A Midsummer Night's Dream has such an extensive list of characters that one could probably write an entire book on the topic of your question. It would be impossible, in the space allotted, to give anything more than a shallow appraisal as to the characteristics of its major characters.
For one thing, when looking at the characters in this play, you should make a distinction between the Fairies and the humans. I'll discuss the Fairies first.
Within traditional folklore, fairies tend to be treated as dangerous and otherworldly, and Shakespeare certainly embraces this aspect of the mythology. His fairies are capricious and manipulative (Oberon and Puck certainly fit the trickster archetype with the way they manipulate the events of the play, shaping much of the play's action through their interference). Indeed, their manipulations and trickery extend not just over the humans, but also to one another (one can observe this in the side story involving Oberon and Titania and the enchantment that the Fairy Queen is placed under so that her husband can gain access to the child under her protection).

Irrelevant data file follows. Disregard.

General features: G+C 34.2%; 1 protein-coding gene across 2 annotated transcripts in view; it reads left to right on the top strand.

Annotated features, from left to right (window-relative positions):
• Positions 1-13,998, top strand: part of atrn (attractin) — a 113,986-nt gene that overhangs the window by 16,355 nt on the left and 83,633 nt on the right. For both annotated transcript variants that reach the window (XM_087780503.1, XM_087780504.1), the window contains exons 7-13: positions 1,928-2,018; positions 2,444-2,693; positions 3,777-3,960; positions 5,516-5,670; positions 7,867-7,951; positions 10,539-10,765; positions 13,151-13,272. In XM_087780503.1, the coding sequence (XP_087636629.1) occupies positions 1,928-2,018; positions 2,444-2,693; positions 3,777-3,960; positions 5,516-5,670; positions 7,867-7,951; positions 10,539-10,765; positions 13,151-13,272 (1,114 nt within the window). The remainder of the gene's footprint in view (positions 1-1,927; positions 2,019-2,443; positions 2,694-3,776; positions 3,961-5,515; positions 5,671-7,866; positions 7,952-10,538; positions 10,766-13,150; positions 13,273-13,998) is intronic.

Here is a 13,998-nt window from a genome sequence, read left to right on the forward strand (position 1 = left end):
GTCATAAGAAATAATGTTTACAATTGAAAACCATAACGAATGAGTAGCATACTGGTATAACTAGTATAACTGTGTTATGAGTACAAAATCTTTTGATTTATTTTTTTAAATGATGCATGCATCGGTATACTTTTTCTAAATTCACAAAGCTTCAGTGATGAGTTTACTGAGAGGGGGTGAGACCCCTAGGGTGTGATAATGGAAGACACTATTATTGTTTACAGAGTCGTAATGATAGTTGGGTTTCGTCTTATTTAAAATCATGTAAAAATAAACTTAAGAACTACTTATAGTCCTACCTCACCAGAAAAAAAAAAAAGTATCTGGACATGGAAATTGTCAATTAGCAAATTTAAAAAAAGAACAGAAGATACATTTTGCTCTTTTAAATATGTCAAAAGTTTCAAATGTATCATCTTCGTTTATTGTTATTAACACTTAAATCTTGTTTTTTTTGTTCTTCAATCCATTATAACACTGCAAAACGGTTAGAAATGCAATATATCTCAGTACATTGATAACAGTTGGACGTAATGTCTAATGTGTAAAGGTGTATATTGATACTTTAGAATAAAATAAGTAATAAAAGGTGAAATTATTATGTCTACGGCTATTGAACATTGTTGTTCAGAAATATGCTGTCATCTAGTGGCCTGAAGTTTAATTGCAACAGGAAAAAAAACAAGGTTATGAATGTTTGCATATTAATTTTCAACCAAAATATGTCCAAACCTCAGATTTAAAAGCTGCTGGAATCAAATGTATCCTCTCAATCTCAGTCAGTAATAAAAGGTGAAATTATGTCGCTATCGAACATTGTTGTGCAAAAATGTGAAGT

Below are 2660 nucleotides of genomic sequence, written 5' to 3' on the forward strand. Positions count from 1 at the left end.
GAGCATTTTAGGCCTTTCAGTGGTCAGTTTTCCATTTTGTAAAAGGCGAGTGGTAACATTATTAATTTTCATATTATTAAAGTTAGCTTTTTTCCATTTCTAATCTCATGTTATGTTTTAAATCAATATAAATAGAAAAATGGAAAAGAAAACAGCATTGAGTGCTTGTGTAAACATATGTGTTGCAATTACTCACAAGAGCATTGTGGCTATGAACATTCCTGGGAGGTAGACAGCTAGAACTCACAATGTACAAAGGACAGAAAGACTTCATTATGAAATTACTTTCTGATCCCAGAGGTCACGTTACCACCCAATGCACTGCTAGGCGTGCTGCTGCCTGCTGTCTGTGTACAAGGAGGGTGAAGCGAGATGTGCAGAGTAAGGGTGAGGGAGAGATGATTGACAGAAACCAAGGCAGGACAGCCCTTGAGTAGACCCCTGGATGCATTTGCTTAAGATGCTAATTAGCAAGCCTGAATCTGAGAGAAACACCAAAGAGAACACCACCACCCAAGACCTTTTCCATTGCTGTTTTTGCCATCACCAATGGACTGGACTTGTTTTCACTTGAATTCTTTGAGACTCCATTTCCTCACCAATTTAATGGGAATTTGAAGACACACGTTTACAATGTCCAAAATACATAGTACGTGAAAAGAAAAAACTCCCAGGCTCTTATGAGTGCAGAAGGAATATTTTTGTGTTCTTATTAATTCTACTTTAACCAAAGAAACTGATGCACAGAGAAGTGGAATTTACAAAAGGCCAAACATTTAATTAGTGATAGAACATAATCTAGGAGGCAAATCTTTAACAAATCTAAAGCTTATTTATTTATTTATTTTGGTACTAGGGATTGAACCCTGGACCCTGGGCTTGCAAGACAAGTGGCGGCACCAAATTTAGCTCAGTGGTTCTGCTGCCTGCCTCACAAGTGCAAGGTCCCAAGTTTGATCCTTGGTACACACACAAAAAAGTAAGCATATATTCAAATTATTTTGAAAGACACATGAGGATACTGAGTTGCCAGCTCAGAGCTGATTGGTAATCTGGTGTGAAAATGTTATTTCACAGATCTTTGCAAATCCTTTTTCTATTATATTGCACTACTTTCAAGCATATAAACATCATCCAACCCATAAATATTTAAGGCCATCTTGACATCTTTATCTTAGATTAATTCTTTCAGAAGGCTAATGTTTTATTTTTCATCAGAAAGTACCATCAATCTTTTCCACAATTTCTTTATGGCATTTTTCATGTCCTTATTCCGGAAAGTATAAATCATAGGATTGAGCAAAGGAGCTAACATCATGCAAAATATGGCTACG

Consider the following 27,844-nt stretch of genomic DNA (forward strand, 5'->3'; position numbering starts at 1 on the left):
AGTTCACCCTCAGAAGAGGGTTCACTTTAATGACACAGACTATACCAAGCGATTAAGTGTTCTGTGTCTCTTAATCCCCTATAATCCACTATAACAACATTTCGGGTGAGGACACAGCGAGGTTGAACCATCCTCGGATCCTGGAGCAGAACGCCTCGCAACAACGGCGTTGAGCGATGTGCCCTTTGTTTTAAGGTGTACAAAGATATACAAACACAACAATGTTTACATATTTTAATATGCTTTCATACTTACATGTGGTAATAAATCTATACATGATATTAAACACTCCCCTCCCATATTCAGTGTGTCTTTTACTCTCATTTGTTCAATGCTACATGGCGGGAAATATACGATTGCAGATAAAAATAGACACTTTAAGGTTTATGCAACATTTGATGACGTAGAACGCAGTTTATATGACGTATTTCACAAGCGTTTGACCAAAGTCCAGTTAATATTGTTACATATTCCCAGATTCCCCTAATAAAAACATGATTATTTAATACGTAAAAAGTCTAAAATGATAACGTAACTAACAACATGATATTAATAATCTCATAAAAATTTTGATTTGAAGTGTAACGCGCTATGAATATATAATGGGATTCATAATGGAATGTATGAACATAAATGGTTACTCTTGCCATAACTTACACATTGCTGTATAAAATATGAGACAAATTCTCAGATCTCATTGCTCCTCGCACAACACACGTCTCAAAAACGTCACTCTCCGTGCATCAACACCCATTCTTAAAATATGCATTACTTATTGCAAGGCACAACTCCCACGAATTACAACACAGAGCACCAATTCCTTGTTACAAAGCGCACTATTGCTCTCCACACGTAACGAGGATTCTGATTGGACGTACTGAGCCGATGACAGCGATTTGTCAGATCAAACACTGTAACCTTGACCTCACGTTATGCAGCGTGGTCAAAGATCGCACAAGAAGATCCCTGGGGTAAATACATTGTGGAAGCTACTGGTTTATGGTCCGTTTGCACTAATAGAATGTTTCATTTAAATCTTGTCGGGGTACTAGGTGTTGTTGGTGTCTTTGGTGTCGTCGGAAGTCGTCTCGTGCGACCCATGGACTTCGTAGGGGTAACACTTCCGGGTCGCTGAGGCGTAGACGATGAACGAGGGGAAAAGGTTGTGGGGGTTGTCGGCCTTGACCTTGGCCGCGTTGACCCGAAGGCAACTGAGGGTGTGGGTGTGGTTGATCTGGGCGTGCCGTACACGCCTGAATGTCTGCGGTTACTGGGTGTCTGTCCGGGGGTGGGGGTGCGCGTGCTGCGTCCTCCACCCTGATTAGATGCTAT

Meanwhile, there is the human world, which is depicted as a much more rigidly legalistic society than the capricious world of Fairy (a feature established in the play's very first scene). Among the human characters, we find Theseus and Egeus both standing for patriarchal authority. In contrast, there is Hermia (Egeus's daughter) and Lysander, who are passionately in love with one another and unwilling to sacrifice their relationship to bow before her father's authority.
Rather than submit to her father's choice, Hermia endeavors to flee Athens in order to marry the person she loves. Meanwhile, there is also Demetrius (also in love with Hermia, and her father's preferred choice of suitor) and Helena (in love with Demetrius). Among these four characters, I would say that one of the defining characteristics is passion. These four characters are all passionate, in love, and driven by their emotions. However, once the Fairies get involved, that same passion will lead to confusion and a great deal of emotional turmoil before their relationships are re-clarified later in the play.